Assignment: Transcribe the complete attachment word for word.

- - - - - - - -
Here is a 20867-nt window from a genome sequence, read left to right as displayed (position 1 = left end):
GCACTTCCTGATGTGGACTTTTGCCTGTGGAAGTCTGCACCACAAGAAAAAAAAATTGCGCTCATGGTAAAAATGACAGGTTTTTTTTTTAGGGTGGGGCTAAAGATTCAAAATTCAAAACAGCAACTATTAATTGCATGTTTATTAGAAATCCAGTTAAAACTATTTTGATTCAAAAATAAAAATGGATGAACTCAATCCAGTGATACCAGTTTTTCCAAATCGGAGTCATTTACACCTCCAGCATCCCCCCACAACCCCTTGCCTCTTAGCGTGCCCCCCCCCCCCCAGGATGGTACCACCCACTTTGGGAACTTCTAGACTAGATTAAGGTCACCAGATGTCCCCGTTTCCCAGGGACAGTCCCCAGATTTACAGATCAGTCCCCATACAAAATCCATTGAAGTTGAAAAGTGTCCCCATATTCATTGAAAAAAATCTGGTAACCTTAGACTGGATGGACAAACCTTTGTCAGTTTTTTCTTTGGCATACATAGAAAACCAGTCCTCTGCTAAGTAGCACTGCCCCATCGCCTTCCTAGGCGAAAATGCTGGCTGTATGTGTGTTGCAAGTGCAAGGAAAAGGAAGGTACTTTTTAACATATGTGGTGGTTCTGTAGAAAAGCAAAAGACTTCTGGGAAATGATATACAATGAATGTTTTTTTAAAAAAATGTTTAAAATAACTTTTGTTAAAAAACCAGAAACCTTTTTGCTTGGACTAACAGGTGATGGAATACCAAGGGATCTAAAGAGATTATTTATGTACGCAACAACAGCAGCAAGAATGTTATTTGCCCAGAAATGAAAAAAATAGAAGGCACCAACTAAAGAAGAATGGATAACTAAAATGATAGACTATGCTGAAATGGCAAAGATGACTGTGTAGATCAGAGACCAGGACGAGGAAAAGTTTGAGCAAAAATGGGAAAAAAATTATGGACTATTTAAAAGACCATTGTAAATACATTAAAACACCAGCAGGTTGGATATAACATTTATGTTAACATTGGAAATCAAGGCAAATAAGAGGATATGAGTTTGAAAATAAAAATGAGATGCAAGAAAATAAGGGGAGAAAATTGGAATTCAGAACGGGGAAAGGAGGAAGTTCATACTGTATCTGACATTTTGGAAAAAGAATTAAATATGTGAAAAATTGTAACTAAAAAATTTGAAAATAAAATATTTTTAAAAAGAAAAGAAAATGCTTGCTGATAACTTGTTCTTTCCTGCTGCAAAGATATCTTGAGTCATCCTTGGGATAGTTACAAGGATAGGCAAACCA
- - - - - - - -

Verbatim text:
Here is a 20867-nt window from a genome sequence, read left to right as displayed (position 1 = left end):
GCACTTCCTGATGTGGACTTTTGCCTGTGGAAGTCTGCACCACAAGAAAAAAAAATTGCGCTCATGGTAAAAATGACAGGTTTTTTTTTTAGGGTGGGGCTAAAGATTCAAAATTCAAAACAGCAACTATTAATTGCATGTTTATTAGAAATCCAGTTAAAACTATTTTGATTCAAAAATAAAAATGGATGAACTCAATCCAGTGATACCAGTTTTTCCAAATCGGAGTCATTTACACCTCCAGCATCCCCCCACAACCCCTTGCCTCTTAGCGTGCCCCCCCCCCCCCAGGATGGTACCACCCACTTTGGGAACTTCTAGACTAGATTAAGGTCACCAGATGTCCCCGTTTCCCAGGGACAGTCCCCAGATTTACAGATCAGTCCCCATACAAAATCCATTGAAGTTGAAAAGTGTCCCCATATTCATTGAAAAAAATCTGGTAACCTTAGACTGGATGGACAAACCTTTGTCAGTTTTTTCTTTGGCATACATAGAAAACCAGTCCTCTGCTAAGTAGCACTGCCCCATCGCCTTCCTAGGCGAAAATGCTGGCTGTATGTGTGTTGCAAGTGCAAGGAAAAGGAAGGTACTTTTTAACATATGTGGTGGTTCTGTAGAAAAGCAAAAGACTTCTGGGAAATGATATACAATGAATGTTTTTTTAAAAAAATGTTTAAAATAACTTTTGTTAAAAAACCAGAAACCTTTTTGCTTGGACTAACAGGTGATGGAATACCAAGGGATCTAAAGAGATTATTTATGTACGCAACAACAGCAGCAAGAATGTTATTTGCCCAGAAATGAAAAAAATAGAAGGCACCAACTAAAGAAGAATGGATAACTAAAATGATAGACTATGCTGAAATGGCAAAGATGACTGTGTAGATCAGAGACCAGGACGAGGAAAAGTTTGAGCAAAAATGGGAAAAAAATTATGGACTATTTAAAAGACCATTGTAAATACATTAAAACACCAGCAGGTTGGATATAACATTTATGTTAACATTGGAAATCAAGGCAAATAAGAGGATATGAGTTTGAAAATAAAAATGAGATGCAAGAAAATAAGGGGAGAAAATTGGAATTCAGAACGGGGAAAGGAGGAAGTTCATACTGTATCTGACATTTTGGAAAAAGAATTAAATATGTGAAAAATTGTAACTAAAAAATTTGAAAATAAAATATTTTTAAAAAGAAAAGAAAATGCTTGCTGATAACTTGTTCTTTCCTGCTGCAAAGATATCTTGAGTCATCCTTGGGATAGTTACAAGGATAGGCAAACCA